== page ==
It’s so strange. If it isn’t completely accurate on every thing that it speaks of then it’s just worthless. It also has to be read as if it’s the greatest piece of literature ever for some reason. C’mon folks. Let’s be honest. There are parts you skip.

  • JustoneK

    I am still there. Buckle of the Bible Belt. All my family are…on the scale of Fundie, generally, and all with the upbringing.

    Internet helps me. Even if you can’t leave the area, because you work there and live there and everyone you know is there, the internet can expand who you know, and what they know.

    Even just lurking on relevant forums and stufffundieslike can be hugely cathartic. Wanting to leave that bubble does not mean you’re defective.

  • Original Lee

    I also think that insisting on the literalness of Genesis is a rejection of quite a lot of Biblical scholarship. The Bible is supposed to be unchanging and unchanged, according to them, so the analysis of which books were written first, and oh hey, the first Creation story in Genesis is actually a poem in Hebrew, and all of that, out the window. Because then, if you actually notice that there is more than one Creation story, and the stories don’t hundred percent overlap (similarly to the two different deaths of Judas in the NT), then that is Bad. I’m not sure exactly why it’s Bad, but pointing out little historical facts about how the Bible was put together makes their little heads explode.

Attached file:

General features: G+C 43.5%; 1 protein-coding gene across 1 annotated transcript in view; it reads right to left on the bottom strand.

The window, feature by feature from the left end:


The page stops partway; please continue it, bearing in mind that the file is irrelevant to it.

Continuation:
• http://anonsam.wordpress.com/ AnonymousSam

    We’ve always been at war with Eastasia.

    One of the primary facets of this latest form of fundamentalism is an insistence that the Bible has always meant X, that RTCs have always believed X, and that the only people who don’t believe X are deluded by Satan.

    And then quite often, X is actually a very recent belief not supported by scripture at all. Some of us can remember when it wasn’t this way — because it was within our lifetimes that it changed.

  • Cathy W

    What a statement to make – that, billions of years ago, the whole, entire, huge universe, with a hundred billion galaxies each with a hundred billion solar systems, was created, just to be pretty for us for a couple thousand years? I almost prefer Last Thursdayism.

  • stardreamer42

    Unfortunately, sometimes the cost of leaving is indeed losing your family and friends, and having to go out and find new friends and chosen-family.

    One way to make a start is to look for new hobbies and activities in which to participate, where not everyone is part of the bubble. If you live in a city of any size, this is generally possible — small towns, maybe not so much.

  • Fanraeth

    Two things broke me free of the bubble, mentally at least since I still live in it. Being gay and loving the Harry Potter books. Odd combo, but being told your whole life two things are evil and Satanic that you know aren’t wrong tends to make you question everything else.

  • The_L1985

    When I was a kid, it puzzled me that Catholic schools got into the history of the writing of the Bible, whereas Protestant schools would never mention the subject.

    The larger numbers of fundies in Protestant schools probably accounts for this, even though I’d always thought it was pretty obvious that the Bible wasn’t written all at once. As a kid, I’d even wondered if it was possible for me to do something Important enough to get my own book in the Bible.


CLOSE | X

HIDE | X